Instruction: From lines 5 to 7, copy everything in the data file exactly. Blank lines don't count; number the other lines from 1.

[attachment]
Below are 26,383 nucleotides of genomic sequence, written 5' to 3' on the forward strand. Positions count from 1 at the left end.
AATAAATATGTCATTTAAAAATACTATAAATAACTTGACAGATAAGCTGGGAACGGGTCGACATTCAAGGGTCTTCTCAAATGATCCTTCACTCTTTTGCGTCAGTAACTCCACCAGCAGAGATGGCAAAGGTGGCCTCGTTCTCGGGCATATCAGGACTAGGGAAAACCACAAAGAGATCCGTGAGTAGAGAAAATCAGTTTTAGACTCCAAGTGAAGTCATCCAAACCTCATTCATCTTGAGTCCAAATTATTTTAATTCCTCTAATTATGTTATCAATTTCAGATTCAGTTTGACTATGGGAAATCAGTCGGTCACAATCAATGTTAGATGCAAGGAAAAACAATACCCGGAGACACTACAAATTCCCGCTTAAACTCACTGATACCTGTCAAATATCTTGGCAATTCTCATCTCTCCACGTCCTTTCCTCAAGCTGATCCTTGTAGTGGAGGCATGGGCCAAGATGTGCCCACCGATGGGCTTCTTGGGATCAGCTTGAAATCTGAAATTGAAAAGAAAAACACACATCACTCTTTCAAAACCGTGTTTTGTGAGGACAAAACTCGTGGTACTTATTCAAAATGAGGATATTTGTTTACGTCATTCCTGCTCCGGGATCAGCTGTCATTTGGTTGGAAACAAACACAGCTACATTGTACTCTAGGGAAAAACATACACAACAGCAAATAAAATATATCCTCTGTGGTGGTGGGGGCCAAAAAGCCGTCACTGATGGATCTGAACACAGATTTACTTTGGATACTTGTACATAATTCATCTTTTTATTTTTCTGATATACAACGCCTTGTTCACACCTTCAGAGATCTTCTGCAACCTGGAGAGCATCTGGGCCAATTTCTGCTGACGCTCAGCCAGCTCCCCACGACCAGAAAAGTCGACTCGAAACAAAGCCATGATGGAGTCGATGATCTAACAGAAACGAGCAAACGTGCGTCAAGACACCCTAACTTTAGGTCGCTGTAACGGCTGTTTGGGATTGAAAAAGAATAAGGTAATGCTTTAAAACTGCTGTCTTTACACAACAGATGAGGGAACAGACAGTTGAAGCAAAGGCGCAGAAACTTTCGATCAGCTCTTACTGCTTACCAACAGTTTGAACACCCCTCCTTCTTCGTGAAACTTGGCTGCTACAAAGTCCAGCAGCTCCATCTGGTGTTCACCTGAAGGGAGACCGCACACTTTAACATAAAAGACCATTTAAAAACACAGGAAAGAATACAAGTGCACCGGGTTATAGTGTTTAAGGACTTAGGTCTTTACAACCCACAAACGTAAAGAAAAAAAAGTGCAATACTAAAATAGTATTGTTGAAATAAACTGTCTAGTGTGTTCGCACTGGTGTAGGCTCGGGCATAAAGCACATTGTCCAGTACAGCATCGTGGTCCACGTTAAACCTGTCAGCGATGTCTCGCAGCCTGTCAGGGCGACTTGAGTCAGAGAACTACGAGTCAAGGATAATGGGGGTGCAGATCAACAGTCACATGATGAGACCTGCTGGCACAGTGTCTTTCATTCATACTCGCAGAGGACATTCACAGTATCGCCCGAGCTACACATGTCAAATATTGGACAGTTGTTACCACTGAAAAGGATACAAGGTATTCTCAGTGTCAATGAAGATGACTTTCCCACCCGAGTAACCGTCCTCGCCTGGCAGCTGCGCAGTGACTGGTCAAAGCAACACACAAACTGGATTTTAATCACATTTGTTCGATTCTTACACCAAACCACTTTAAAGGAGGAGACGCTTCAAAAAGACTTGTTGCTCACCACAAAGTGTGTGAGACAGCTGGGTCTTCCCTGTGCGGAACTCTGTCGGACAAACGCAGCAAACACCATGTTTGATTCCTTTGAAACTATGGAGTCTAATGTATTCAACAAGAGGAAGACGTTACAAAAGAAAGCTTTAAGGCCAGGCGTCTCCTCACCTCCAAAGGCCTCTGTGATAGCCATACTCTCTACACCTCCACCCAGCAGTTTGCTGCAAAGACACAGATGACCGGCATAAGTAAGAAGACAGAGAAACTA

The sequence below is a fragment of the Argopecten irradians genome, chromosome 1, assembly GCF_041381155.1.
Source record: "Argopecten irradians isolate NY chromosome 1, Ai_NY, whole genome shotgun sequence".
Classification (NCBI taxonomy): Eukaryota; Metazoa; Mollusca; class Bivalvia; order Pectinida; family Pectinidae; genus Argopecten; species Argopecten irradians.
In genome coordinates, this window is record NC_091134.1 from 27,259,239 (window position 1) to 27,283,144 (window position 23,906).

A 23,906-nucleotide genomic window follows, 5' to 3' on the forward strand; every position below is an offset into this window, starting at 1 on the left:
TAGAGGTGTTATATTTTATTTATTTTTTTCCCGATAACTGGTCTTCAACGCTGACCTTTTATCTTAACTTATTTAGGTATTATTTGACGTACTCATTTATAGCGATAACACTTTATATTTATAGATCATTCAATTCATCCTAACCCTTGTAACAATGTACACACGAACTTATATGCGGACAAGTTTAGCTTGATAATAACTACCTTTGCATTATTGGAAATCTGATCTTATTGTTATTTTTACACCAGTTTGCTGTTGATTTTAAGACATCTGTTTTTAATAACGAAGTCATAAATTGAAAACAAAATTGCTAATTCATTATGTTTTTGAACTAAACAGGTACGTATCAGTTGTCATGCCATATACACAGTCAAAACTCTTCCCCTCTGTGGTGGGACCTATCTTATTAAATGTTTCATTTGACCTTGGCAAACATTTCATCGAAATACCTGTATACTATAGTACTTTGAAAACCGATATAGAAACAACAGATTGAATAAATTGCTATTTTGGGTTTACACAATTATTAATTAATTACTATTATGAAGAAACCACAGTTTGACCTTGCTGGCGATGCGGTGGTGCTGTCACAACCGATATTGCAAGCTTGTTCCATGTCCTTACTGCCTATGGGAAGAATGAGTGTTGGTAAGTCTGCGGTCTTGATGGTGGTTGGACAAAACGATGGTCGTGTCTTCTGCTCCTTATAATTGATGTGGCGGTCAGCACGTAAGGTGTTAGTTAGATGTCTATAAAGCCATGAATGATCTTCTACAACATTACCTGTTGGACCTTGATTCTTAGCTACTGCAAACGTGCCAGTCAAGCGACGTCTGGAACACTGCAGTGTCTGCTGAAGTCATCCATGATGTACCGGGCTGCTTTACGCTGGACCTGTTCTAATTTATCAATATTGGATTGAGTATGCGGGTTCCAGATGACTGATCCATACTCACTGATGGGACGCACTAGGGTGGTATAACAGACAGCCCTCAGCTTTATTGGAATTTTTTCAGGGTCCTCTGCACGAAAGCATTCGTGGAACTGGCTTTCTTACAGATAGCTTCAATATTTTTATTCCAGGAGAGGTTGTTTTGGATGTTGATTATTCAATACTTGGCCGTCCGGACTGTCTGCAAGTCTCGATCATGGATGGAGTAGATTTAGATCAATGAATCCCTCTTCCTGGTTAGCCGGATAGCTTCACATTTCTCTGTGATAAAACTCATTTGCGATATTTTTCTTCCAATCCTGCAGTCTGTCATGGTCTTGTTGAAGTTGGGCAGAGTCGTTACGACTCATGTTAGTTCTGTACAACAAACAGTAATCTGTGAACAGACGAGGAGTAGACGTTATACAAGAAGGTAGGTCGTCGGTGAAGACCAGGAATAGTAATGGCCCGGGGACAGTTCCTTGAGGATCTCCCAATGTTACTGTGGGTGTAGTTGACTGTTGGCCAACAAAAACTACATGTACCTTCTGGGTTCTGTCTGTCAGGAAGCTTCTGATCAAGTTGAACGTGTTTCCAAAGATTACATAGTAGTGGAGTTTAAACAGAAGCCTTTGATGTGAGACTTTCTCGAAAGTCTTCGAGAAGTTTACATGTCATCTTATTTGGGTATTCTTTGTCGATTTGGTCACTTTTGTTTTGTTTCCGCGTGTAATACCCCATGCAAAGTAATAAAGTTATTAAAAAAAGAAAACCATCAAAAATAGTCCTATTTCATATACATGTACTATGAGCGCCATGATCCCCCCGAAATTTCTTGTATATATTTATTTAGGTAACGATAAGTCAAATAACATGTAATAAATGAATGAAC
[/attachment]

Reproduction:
Classification (NCBI taxonomy): Eukaryota; Metazoa; Mollusca; class Bivalvia; order Pectinida; family Pectinidae; genus Argopecten; species Argopecten irradians.
In genome coordinates, this window is record NC_091134.1 from 27,259,239 (window position 1) to 27,283,144 (window position 23,906).

A 23,906-nucleotide genomic window follows, 5' to 3' on the forward strand; every position below is an offset into this window, starting at 1 on the left: